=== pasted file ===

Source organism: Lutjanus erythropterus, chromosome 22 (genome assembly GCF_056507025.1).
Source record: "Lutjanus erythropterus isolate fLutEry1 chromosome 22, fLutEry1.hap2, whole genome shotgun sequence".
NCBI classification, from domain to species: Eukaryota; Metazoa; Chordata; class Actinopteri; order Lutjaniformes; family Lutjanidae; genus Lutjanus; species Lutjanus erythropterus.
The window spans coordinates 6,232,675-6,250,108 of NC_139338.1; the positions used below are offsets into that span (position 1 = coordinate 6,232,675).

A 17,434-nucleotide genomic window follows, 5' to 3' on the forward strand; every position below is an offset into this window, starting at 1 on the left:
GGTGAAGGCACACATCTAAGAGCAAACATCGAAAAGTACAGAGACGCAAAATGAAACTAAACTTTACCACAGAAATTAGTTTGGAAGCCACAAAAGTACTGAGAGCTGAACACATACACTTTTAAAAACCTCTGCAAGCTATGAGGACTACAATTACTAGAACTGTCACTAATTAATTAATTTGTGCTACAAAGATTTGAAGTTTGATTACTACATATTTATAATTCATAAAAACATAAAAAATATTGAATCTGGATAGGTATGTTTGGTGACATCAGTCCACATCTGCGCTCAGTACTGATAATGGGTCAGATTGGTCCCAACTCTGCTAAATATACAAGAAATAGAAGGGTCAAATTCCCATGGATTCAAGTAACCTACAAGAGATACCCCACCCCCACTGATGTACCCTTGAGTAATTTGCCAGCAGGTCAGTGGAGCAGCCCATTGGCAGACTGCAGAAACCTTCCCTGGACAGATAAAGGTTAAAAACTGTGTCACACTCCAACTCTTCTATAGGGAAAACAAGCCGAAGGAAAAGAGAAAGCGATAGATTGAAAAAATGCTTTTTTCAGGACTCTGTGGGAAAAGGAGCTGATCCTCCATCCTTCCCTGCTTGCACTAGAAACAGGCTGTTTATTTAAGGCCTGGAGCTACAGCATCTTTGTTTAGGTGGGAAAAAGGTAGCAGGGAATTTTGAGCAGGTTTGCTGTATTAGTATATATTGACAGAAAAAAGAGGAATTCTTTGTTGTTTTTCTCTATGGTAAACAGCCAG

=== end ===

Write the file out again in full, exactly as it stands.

Source organism: Lutjanus erythropterus, chromosome 22 (genome assembly GCF_056507025.1).
Source record: "Lutjanus erythropterus isolate fLutEry1 chromosome 22, fLutEry1.hap2, whole genome shotgun sequence".
NCBI classification, from domain to species: Eukaryota; Metazoa; Chordata; class Actinopteri; order Lutjaniformes; family Lutjanidae; genus Lutjanus; species Lutjanus erythropterus.
The window spans coordinates 6,232,675-6,250,108 of NC_139338.1; the positions used below are offsets into that span (position 1 = coordinate 6,232,675).

A 17,434-nucleotide genomic window follows, 5' to 3' on the forward strand; every position below is an offset into this window, starting at 1 on the left:
GGTGAAGGCACACATCTAAGAGCAAACATCGAAAAGTACAGAGACGCAAAATGAAACTAAACTTTACCACAGAAATTAGTTTGGAAGCCACAAAAGTACTGAGAGCTGAACACATACACTTTTAAAAACCTCTGCAAGCTATGAGGACTACAATTACTAGAACTGTCACTAATTAATTAATTTGTGCTACAAAGATTTGAAGTTTGATTACTACATATTTATAATTCATAAAAACATAAAAAATATTGAATCTGGATAGGTATGTTTGGTGACATCAGTCCACATCTGCGCTCAGTACTGATAATGGGTCAGATTGGTCCCAACTCTGCTAAATATACAAGAAATAGAAGGGTCAAATTCCCATGGATTCAAGTAACCTACAAGAGATACCCCACCCCCACTGATGTACCCTTGAGTAATTTGCCAGCAGGTCAGTGGAGCAGCCCATTGGCAGACTGCAGAAACCTTCCCTGGACAGATAAAGGTTAAAAACTGTGTCACACTCCAACTCTTCTATAGGGAAAACAAGCCGAAGGAAAAGAGAAAGCGATAGATTGAAAAAATGCTTTTTTCAGGACTCTGTGGGAAAAGGAGCTGATCCTCCATCCTTCCCTGCTTGCACTAGAAACAGGCTGTTTATTTAAGGCCTGGAGCTACAGCATCTTTGTTTAGGTGGGAAAAAGGTAGCAGGGAATTTTGAGCAGGTTTGCTGTATTAGTATATATTGACAGAAAAAAGAGGAATTCTTTGTTGTTTTTCTCTATGGTAAACAGCCAG